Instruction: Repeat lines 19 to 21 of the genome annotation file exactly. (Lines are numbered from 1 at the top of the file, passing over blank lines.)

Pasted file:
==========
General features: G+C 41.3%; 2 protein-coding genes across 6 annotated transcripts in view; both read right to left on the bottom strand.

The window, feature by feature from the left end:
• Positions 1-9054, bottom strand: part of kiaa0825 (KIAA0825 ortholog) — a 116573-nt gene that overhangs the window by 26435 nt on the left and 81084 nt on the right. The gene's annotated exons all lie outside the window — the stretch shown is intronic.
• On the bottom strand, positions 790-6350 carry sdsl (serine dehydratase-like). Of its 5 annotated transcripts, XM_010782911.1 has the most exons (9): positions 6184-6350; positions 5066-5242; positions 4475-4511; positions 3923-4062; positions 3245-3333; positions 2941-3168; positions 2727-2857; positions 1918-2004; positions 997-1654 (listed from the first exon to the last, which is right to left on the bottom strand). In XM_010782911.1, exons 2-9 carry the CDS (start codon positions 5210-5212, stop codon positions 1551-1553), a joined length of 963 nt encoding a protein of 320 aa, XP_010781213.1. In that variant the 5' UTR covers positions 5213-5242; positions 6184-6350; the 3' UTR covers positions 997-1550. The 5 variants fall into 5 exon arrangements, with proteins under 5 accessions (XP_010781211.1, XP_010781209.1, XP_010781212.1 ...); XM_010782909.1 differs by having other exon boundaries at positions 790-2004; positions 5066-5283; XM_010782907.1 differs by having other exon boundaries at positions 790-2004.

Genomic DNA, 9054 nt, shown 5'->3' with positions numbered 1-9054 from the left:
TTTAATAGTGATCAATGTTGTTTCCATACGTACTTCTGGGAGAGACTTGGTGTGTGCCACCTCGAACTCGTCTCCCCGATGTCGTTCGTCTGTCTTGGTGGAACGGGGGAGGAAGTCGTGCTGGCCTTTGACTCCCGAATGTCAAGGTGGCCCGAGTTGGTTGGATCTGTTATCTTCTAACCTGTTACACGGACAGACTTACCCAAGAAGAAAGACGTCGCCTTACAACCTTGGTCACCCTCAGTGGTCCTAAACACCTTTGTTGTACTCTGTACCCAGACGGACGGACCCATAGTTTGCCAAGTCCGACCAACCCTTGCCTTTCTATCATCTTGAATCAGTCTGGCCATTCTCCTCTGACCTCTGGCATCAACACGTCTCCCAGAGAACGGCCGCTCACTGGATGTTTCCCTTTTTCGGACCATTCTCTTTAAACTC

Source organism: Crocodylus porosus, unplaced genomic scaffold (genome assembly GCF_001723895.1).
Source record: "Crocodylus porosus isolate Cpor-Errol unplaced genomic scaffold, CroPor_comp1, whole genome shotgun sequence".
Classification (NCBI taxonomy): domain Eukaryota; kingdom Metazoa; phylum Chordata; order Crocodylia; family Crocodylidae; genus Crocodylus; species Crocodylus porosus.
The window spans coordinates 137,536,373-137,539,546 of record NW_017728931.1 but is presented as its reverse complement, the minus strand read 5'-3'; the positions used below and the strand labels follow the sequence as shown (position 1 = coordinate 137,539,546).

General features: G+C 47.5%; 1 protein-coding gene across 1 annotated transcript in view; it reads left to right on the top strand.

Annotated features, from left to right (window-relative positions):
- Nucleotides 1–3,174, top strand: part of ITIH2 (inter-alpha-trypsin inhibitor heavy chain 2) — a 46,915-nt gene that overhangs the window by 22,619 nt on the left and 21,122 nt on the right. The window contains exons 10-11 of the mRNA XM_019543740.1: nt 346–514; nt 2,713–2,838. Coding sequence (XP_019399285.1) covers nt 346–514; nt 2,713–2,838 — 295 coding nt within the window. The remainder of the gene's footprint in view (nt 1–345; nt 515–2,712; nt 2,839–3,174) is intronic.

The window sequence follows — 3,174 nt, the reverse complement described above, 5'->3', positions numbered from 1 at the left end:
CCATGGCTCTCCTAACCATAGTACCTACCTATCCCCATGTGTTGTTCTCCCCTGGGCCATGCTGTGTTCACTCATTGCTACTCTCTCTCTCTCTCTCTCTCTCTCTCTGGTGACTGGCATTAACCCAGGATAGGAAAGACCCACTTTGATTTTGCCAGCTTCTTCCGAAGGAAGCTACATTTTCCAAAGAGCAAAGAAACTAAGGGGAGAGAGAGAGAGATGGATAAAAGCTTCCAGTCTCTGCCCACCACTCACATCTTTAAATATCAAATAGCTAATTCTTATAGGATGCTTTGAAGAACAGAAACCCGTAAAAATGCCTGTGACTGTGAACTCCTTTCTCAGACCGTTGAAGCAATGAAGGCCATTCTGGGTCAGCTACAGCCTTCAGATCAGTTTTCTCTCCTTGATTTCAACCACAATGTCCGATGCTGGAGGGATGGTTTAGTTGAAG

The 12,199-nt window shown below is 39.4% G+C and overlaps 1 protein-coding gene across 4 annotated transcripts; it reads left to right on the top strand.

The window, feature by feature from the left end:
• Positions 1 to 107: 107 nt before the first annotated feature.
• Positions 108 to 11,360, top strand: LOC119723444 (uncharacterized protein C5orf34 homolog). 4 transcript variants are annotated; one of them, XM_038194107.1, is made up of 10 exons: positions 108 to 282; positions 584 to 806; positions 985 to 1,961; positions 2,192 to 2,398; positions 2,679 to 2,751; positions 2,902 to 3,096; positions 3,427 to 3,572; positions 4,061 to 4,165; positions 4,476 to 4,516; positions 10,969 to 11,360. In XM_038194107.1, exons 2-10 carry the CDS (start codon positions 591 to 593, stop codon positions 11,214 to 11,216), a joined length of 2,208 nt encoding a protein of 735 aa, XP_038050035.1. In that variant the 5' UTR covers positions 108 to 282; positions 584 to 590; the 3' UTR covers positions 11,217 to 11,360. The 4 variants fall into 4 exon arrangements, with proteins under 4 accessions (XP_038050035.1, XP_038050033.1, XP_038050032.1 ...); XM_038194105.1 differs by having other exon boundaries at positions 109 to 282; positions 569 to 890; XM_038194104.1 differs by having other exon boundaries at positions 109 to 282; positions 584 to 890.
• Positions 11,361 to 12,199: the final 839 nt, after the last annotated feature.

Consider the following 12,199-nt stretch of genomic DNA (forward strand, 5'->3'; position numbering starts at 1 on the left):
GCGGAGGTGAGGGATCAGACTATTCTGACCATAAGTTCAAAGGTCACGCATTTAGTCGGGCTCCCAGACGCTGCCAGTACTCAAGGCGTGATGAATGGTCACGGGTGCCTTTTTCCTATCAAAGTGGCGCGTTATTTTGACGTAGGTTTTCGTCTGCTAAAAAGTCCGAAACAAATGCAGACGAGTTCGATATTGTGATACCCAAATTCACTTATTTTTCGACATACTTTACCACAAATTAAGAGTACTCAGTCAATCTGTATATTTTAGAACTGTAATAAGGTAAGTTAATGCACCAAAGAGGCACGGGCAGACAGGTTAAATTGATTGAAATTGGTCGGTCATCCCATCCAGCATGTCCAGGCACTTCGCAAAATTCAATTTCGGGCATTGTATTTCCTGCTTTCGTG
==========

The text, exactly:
• Positions 108 to 11,360, top strand: LOC119723444 (uncharacterized protein C5orf34 homolog). 4 transcript variants are annotated; one of them, XM_038194107.1, is made up of 10 exons: positions 108 to 282; positions 584 to 806; positions 985 to 1,961; positions 2,192 to 2,398; positions 2,679 to 2,751; positions 2,902 to 3,096; positions 3,427 to 3,572; positions 4,061 to 4,165; positions 4,476 to 4,516; positions 10,969 to 11,360. In XM_038194107.1, exons 2-10 carry the CDS (start codon positions 591 to 593, stop codon positions 11,214 to 11,216), a joined length of 2,208 nt encoding a protein of 735 aa, XP_038050035.1. In that variant the 5' UTR covers positions 108 to 282; positions 584 to 590; the 3' UTR covers positions 11,217 to 11,360. The 4 variants fall into 4 exon arrangements, with proteins under 4 accessions (XP_038050035.1, XP_038050033.1, XP_038050032.1 ...); XM_038194105.1 differs by having other exon boundaries at positions 109 to 282; positions 569 to 890; XM_038194104.1 differs by having other exon boundaries at positions 109 to 282; positions 584 to 890.
• Positions 11,361 to 12,199: the final 839 nt, after the last annotated feature.

Consider the following 12,199-nt stretch of genomic DNA (forward strand, 5'->3'; position numbering starts at 1 on the left):